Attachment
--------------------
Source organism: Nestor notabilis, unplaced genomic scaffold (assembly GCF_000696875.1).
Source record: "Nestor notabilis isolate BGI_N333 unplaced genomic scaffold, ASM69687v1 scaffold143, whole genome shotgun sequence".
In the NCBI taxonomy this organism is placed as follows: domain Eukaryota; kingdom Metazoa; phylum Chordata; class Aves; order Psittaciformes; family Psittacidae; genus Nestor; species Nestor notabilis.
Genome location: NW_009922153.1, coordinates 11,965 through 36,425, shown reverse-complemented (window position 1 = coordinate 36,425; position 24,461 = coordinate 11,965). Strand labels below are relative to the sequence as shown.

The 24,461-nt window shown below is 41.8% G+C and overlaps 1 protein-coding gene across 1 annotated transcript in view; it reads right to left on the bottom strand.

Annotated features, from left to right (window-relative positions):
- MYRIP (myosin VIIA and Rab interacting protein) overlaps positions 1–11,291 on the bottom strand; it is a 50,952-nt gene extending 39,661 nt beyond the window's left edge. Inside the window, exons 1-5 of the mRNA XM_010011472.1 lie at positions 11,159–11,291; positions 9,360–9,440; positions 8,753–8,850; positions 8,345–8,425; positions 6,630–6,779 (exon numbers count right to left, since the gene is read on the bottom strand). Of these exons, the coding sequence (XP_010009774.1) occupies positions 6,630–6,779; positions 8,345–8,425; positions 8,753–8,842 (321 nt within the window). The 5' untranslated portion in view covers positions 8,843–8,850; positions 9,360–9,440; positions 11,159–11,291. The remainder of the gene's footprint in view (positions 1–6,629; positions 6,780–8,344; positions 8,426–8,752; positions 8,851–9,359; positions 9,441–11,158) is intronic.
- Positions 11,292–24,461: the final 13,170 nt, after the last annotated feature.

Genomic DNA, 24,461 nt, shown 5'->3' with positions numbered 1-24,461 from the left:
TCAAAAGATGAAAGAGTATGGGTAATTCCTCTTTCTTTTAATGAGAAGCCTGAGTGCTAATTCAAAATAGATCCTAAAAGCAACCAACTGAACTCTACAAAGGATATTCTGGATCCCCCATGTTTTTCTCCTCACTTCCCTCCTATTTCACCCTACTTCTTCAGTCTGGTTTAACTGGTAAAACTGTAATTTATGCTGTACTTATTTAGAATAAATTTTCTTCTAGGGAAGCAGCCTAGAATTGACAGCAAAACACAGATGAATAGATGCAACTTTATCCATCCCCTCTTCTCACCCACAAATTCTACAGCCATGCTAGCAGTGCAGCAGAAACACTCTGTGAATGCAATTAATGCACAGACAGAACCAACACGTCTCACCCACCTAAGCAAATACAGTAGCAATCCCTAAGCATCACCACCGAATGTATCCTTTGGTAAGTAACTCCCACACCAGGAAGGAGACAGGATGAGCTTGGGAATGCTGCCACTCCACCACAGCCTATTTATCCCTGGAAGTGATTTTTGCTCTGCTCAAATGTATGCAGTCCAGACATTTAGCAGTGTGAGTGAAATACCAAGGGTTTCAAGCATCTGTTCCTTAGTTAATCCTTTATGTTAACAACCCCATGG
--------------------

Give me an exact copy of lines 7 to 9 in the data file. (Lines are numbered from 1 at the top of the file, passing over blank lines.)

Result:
- MYRIP (myosin VIIA and Rab interacting protein) overlaps positions 1–11,291 on the bottom strand; it is a 50,952-nt gene extending 39,661 nt beyond the window's left edge. Inside the window, exons 1-5 of the mRNA XM_010011472.1 lie at positions 11,159–11,291; positions 9,360–9,440; positions 8,753–8,850; positions 8,345–8,425; positions 6,630–6,779 (exon numbers count right to left, since the gene is read on the bottom strand). Of these exons, the coding sequence (XP_010009774.1) occupies positions 6,630–6,779; positions 8,345–8,425; positions 8,753–8,842 (321 nt within the window). The 5' untranslated portion in view covers positions 8,843–8,850; positions 9,360–9,440; positions 11,159–11,291. The remainder of the gene's footprint in view (positions 1–6,629; positions 6,780–8,344; positions 8,426–8,752; positions 8,851–9,359; positions 9,441–11,158) is intronic.
- Positions 11,292–24,461: the final 13,170 nt, after the last annotated feature.

Genomic DNA, 24,461 nt, shown 5'->3' with positions numbered 1-24,461 from the left: